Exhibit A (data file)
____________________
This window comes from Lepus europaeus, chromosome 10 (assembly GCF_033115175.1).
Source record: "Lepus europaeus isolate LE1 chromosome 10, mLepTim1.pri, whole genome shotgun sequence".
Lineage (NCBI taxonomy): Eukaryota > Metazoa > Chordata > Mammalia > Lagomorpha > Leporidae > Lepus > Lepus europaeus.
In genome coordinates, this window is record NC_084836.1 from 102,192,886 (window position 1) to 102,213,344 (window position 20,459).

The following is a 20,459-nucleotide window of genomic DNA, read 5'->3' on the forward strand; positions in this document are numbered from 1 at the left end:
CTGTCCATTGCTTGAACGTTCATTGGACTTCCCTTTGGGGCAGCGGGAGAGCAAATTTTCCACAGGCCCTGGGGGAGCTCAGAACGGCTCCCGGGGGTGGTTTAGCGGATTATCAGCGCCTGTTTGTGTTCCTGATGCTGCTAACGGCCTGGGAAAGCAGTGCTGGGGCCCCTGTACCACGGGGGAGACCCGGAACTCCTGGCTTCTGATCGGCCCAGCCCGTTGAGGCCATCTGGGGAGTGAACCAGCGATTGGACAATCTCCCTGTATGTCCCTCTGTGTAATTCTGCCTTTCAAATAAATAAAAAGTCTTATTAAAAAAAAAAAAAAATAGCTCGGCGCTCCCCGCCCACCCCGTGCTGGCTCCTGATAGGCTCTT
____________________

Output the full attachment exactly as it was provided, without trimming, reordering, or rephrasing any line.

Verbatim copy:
This window comes from Lepus europaeus, chromosome 10 (assembly GCF_033115175.1).
Source record: "Lepus europaeus isolate LE1 chromosome 10, mLepTim1.pri, whole genome shotgun sequence".
Lineage (NCBI taxonomy): Eukaryota > Metazoa > Chordata > Mammalia > Lagomorpha > Leporidae > Lepus > Lepus europaeus.
In genome coordinates, this window is record NC_084836.1 from 102,192,886 (window position 1) to 102,213,344 (window position 20,459).

The following is a 20,459-nucleotide window of genomic DNA, read 5'->3' on the forward strand; positions in this document are numbered from 1 at the left end:
CTGTCCATTGCTTGAACGTTCATTGGACTTCCCTTTGGGGCAGCGGGAGAGCAAATTTTCCACAGGCCCTGGGGGAGCTCAGAACGGCTCCCGGGGGTGGTTTAGCGGATTATCAGCGCCTGTTTGTGTTCCTGATGCTGCTAACGGCCTGGGAAAGCAGTGCTGGGGCCCCTGTACCACGGGGGAGACCCGGAACTCCTGGCTTCTGATCGGCCCAGCCCGTTGAGGCCATCTGGGGAGTGAACCAGCGATTGGACAATCTCCCTGTATGTCCCTCTGTGTAATTCTGCCTTTCAAATAAATAAAAAGTCTTATTAAAAAAAAAAAAAAATAGCTCGGCGCTCCCCGCCCACCCCGTGCTGGCTCCTGATAGGCTCTT